Kountze Trade Days has been a fixture of the “The Big Light in The Big Thicket” since 2010, offering a wide array of unique vendors and some of the best festival-style food Southeast Texas has to offer.
The event, which is operated and overseen by the city of Kountze, has grown to more than 100 vendors including around 10 food vendors offering everything from Tex Mex to country-style cookin’. Held the fourth weekend of the month, Kountze Trade Days will be bustling with event-goers on Friday, June 27, Saturday, June 28, and Sunday, June 29. Event hours are 8 a.m. to 5 p.m. Friday-Sunday.
Saturday there will be raffle drawing for a chance to win a fully-rigged Blazer Bay 2020 boat, motor and trailer. Funds from raffle tickets will be sold to raise money for the Children’s Miracle Network.
“This is a nice time to get out and be with family,” said Donna McGilberry, event coordinator for the city of Kountze. “This is a very friendly and family-oriented event. We have live music on Saturdays and the best food around from barbecue, funnel cakes, Mexican food and the best pork chops in Hardin County. You have to try the fajita nachos and a special hamburger called a Shack Attack. We have delicious snow cones in all kinds of flavors, and so much more.”
Admission is free, but there is a $2 parking fee on Saturday and Sunday. RV sites are available for $25 for the whole weekend. McGilberry said visitors could expect to find a myriad of quality merchandise both new and old.
“We have arts and crafts and antiques,” she said. “Some vintage stuff. We have several boutiques. We have one gentleman, Louis McNeeley — he can tell you anything about the history of Kountze.”
McNeeley’s shop, which he aptly named the Old Nona Trading Post after his Kountze neighborhood, offers board games, books, vintage Coca-Cola products, cowboy collectables and other memorabilia. McNeeley, 75, is most proud, however, of different nutcrackers and nut shellers he’s collected over the years.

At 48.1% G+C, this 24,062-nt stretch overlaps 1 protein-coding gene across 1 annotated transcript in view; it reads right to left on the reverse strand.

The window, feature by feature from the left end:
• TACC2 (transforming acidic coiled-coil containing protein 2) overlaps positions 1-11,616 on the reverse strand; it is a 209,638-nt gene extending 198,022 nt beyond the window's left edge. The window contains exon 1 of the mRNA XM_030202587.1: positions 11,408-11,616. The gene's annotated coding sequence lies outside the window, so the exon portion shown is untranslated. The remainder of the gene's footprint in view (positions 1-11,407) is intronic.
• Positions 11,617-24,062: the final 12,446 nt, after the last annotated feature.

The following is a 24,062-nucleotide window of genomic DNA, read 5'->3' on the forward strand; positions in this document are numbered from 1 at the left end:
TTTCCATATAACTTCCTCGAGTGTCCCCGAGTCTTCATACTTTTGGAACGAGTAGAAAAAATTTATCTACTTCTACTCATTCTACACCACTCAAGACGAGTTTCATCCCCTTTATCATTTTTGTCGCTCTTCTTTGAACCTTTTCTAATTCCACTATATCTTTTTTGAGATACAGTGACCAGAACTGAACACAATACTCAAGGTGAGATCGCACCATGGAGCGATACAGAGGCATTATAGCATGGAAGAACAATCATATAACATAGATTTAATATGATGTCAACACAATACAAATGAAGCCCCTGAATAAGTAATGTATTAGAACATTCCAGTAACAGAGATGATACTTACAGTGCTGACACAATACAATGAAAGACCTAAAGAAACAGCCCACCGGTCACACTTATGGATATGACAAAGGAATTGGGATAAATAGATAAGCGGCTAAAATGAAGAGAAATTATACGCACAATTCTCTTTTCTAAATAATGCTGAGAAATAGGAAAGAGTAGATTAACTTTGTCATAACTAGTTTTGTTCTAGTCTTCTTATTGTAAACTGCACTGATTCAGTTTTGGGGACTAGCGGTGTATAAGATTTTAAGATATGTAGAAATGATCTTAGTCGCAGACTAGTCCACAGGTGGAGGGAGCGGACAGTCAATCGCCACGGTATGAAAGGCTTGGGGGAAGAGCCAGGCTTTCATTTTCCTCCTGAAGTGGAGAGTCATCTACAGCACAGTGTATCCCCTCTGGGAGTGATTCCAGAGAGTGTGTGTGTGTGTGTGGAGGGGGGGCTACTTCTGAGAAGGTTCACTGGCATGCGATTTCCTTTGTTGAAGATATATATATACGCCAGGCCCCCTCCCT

“I’ve probably got the largest collection of pecan crackers of anybody in the state of Texas. This one was developed in 1946 by a sheet metal worker out in San Angelo,” McNeeley said, pointing to a Texan “York” Nut Sheller, invented by R.D. “Shorty” York.
McNeeley also sells a dog-shaped pecan sheller made from solid brass and developed in Beaumont.
“The thing that makes this one unique is that it was made at A One Pattern Works,” he said. “That company was last listed in 1949, so I know without a doubt that this is an antique.”
McNeeley said Kountze Trade Days was founded in 2010.
“A bunch of the workers for the city, on their own time, came up with the idea and they came over here and started getting this place ready. The Kountze Economic Development Corporation came in and put some money behind it. One of the railroad companies gave the rock.”
Kountze Trade Days’ variety of vendors encapsulates the spirit of Kountze. Big L’s Resale offers a variety of tools, and hunting and fishing supplies, while One of a Kind sells custom scroll saw designs, furniture and jewelry boxes. Neco Tackle Co. sells custom-made lures and tackle, and Ronnie Bingham from Korner Collectables makes art objects from cypress knees. One of the main attractions of Trade Days is Frankie’s Wildlife Metal Art, works made with real wood found on Big Thicket riverbanks and shaped into a wide variety of critters including fish, deer, ducks, eagles and horses. Sixty-year-old Kountze resident Frankie Joines, who also works at Allied Fence Company, builds decorative bird-shaped hanging baskets from old golf cart tires.
“This is something I just started,” he said. “I built 12 and brought them to Trade Days just to see how they’d sell. I brought them out and I sold them all.”
Joines, who has been working with metal since he was a young boy, said his metal art started as a hobby but grew into something he never imagined.
“I started building metal art and it got big,” said Jones, who added he was recently named as a guest on Bob Phillips’Texas Country Reporter TV show. “People started buying it and said, ‘Man you need to go to Trade Days.’ I started Trade Days about three years ago.”
Joines art, made from cypress knees found at the bottom of local creeks, riverbeds and marshes, personifies the Big Thicket lifestyle every hunter, angler and outdoor lover enjoys.
“I fished and hunted all my life,” said Joines, who added that the many trips he’s taken into the Big Thicket have offered him many opportunities to find wood just right for the pickin’. “Some of this wood has been under (water) … for 80 or 90 years. Some of it is nearly petrified. My wood means as much to me as my metal.”
Joines said he boils the wood for four hours prior to peeling the bark and applying polyurethane. He then prepares the metal by grinding, welding, cutting and shaping it before attaching it to the wooden base and adding those special touches of scenic flair.
While the opportunity to view and purchase Joines’ unique art is reason enough to visit Kountze Trade Days, McGilberry said you never know what you’ll find at the event.
“There’s just a variety of stuff,” McGilberry said, mentioning barbecue sauce, peach butter, jam and preserves. “That’s what makes it so fun to come out here — you never know what kind of treasures you’ll find.”
Kountze Trade Days is at 960 N. Pine Street. For more information and directions, visit www.tradedayskountze.com  or call (409) 880-5667.